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Compare high credit limit balance transfer credit cards
Pay off consolidated debt with a low intro APR offer.
If you want to pay off your debt faster, consider transferring it to a balance transfer credit card with a low or 0% introductory interest rate.
But if you have more than one credit card balance or want to transfer a larger debt, a high credit limit balance transfer credit card might be a better fit. These cards give you more available credit, which also means you can consolidate more debts onto one card.
Providers rarely share the credit limits they offer, but according to readers these cards tend to have higher-than-average limits. Even so, a high limit isn’t guaranteed. You should have good to excellent credit if you’re applying for these offers; the better your creditworthiness, the more likely you’ll qualify for a higher limit.
What's in this guide?
- Compare credit cards with high balance transfer limits
- High limit balance transfer cards
- Why does a high credit limit matter on a balance transfer credit card?
- How to compare high credit limit balance transfer cards
- What to watch out for with a high credit limit balance transfer card
- How to apply for a high balance transfer credit limit credit card
- After you obtain your card
- What happens if your limit is too low?
- Bottom line
- Frequently asked questions
Information on maximum credit limits can be sparse. Most of what exists is anecdotal, and the limits included are estimations based on reviews and details provided by credit card issuers.
Your assigned credit limit will vary based on several factors, including your creditworthiness. To receive a higher credit limit, you’ll likely need a good to an excellent credit score.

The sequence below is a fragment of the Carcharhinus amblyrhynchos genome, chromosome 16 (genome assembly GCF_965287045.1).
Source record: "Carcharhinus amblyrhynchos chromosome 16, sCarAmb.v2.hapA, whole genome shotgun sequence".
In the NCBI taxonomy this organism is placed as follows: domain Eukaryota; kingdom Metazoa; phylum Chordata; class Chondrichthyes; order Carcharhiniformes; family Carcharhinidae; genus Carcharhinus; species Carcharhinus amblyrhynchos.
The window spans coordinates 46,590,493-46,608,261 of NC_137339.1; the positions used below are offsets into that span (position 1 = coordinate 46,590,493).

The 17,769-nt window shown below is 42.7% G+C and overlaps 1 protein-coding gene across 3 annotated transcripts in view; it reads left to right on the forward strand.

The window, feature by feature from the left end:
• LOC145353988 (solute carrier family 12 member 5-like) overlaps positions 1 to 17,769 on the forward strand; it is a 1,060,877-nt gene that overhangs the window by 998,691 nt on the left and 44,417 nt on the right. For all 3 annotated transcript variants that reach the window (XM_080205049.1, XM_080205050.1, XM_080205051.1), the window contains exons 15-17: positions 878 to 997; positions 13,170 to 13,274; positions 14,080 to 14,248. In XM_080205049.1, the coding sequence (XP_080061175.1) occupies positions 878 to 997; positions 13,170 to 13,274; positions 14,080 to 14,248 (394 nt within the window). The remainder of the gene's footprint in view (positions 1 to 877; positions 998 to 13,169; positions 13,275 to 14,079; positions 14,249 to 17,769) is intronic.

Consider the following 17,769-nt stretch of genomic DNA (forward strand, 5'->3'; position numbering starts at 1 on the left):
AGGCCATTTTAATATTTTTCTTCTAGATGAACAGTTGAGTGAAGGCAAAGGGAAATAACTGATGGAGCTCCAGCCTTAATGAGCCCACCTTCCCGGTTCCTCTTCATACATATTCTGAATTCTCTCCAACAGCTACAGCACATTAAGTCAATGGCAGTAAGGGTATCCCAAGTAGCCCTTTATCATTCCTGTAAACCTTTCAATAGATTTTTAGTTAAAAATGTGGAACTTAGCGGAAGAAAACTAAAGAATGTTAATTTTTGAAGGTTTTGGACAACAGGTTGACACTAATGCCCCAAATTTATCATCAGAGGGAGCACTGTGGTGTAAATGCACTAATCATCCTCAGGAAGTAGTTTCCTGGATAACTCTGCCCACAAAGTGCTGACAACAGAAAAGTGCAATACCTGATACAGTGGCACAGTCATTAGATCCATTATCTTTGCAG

|Credit card||Estimated maximum limit|
|Blue Cash Everyday® Card from American Express||$25,000|
|Blue Cash Preferred® Card from American Express||$25,000|
|Luxury Card Mastercard® Black Card™||$25,000|
|Chase Freedom Unlimited®||$20,000|
Credit card providers use your credit limit to determine how much debt you can transfer to a new card. While some cards will let you transfer up to 100% or 95% of your credit limit, others may cap it at 70%.
For example, if you had $10,000 worth of credit card debt and got a balance transfer card with a $10,000 credit limit, you might not be able to transfer all the balance to the new card.
A balance transfer card with a higher credit limit of $12,000, on the other hand, is more likely to allow you to move the whole debt. So the higher your credit limit, the more likely you are to meet requirements to get your full balance transfer approved.
Our pick for a potentially high-limit transfer card
Citi Simplicity® Card
Consider the following factors when comparing high credit limit balance transfer credit cards to determine your best option:
- Balance transfer offers.
The market is inundated with 0% intro APR balance transfer offers, but you’ll need to make sure the offer is long enough to consolidate your entire debt. If you have a large debt, you might want to consider a long-term balance transfer of 12 to 24 months, whereas a smaller debt might only require a 6-month balance transfer offer.